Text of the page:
> and reason its not worth bothering to do in the first place.

I just think your proposed Tor server levels would not only
fail in extreme case, but next to always.
> But we dont - or at least not all of us do!
> The thing about security is like anything in life - its an uphill
> struggle.
> Always changing, always getting more difficult, as your adversary gets
> better.
> Really just like LIFE and EVOLUTION, just like living viruses and
> bacterial adaptation to drugs etc.
> Everytime you develop something, some monkey with a wrench comes along
> and makes all your efforts as nothing.
> The ONLY way to stay on top of this is to get out there and do something!

Hopefully something that changes the situation, I just
don't see how your proposed Tor server levels would gain anything. 
> We ALL know this - its our natural instinct, survival.
> So to keep these flood servers at bay we need to erect barriers, hence
> my Levels1..4.
> OK some Agent Blacks may be able to pass themselves off as "home" nodes
> but how many and will the tor community get wise to them?

I don't think so. There is no reliable way to detect if a Tor server
is sniffing traffic.
> The way it stands at the moment we do NOTHING!

Again I don't think so, the Tor developers do a lot.
> So we will eventually be overrun, if we do nothing.
> WHAT everyone needs to understand is that your adversary out there, who 
> snoops on you, will ALREADY be watching and infiltrating the tor
> network, forums, mailing lists, dev teams and the likes. His/her
> interest is to snoop on you and what better way to do this than from the
> inside.
> ASK yourselves - WHY is it that people keep posting on commonly (for
> most tor users?) understood problems of EXIT node logging of passwords
> etc, when a successful attack can only really be traced to a source by
> both entry and exit node logging and timing solutions, exactly what we
> are told is going on in the US. Why arent they screaming from the
> rooftops about these highvolume snoop nodes?
> Once again to date we still have no server nicks having been circulated
> here for users to exclude. Again thats odd, dont you think?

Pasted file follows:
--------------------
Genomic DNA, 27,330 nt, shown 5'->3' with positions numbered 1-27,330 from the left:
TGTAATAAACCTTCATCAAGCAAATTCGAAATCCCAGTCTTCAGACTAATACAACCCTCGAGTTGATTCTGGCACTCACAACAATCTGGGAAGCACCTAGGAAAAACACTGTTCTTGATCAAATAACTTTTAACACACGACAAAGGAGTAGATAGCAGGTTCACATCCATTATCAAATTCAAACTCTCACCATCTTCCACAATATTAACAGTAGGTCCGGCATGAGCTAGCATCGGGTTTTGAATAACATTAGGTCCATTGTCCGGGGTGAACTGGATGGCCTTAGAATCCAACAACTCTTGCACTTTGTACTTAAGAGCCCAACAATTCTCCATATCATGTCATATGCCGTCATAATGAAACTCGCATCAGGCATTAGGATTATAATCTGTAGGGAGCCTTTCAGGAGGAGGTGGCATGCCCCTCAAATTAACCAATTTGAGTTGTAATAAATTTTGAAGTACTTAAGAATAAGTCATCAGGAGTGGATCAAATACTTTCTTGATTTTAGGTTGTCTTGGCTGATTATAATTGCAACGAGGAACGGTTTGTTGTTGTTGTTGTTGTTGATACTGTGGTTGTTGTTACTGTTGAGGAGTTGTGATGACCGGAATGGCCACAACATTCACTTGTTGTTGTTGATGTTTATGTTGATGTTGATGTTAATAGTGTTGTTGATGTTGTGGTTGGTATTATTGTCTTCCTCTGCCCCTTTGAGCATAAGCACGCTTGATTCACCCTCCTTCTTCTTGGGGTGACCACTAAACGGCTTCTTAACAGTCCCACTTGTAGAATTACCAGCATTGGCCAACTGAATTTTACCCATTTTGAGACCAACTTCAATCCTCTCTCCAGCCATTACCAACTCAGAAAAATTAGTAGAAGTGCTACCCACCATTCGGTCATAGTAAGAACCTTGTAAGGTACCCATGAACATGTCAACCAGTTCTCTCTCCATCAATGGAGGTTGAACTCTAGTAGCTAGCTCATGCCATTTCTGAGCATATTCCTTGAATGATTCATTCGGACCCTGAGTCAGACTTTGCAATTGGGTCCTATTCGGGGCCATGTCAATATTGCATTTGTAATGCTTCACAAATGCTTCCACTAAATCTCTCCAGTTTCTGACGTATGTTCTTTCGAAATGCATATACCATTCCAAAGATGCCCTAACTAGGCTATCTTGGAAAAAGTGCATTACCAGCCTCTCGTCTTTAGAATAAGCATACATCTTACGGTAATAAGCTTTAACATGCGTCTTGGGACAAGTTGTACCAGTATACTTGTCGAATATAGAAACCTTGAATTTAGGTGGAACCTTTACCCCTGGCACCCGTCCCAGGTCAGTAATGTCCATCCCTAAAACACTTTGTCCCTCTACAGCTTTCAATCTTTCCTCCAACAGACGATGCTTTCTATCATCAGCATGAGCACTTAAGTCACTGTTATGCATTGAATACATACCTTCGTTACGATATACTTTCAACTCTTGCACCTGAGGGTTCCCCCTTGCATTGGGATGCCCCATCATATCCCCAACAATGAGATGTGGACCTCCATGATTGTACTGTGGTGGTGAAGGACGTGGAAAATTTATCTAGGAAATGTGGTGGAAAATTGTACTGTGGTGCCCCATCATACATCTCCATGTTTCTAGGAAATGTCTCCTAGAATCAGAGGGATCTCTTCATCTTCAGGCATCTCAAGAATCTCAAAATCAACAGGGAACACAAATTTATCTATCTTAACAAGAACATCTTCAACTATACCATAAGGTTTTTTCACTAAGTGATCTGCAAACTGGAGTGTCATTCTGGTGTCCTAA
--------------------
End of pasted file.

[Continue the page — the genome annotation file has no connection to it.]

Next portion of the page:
I don't. As there's no reliable way to detect a sniffing server,
circulating such a list would only cause a false sense of security,
as you would only exclude the harmless ones that want to be detected.
> If I were a Tor adversary (a government say) I would first get control
> of as much of the development team as possible. I would put in a few
> trustable fast nodes - say by using university departments or the like
> (those who have an excuse to have high bandwidth/fast servers) - staffed
> with a few chosen men/women.
> Then I would alter the code so that it was luke warm. If I was wanting
> to use it myself (with military strength) I would write the code with
> sections (functions/proceedures) which could easily (by a build server)
> be replaced with my hardening code versions. 
> I would do my level best to stop any of those hardening techniques from
> getting into the actual code. But of course, some items I would have to
> add, say like guard nodes, because thats system wide.

Entry guards aren't system wide, they are implemented in the client.
> Anyone suggesting hardening changes (particularly those I'd fenced off
> for the mil.) would be initially given the blarney and run about. For
> more serious cases I'd give them a roasting with my planted agents. You
> name it anything goes. If this fails I'd use my backup techniques of
> distraction, wrong footing - smoke and mirrors stuff that deludes and
> redirects the people away from the scent. If this fails then the
> ultimate solution would be used.. have a guess what that is?
> Of course, this is hypothetical, what I would do if I was your
> adversary, what would you do if you were mine?

Maybe I would do the same, but I don't see what it has to
do with your proposed changes. They weren't rejected because
some evil person infiltrated the Tor development team,
but because they just aren't worth it.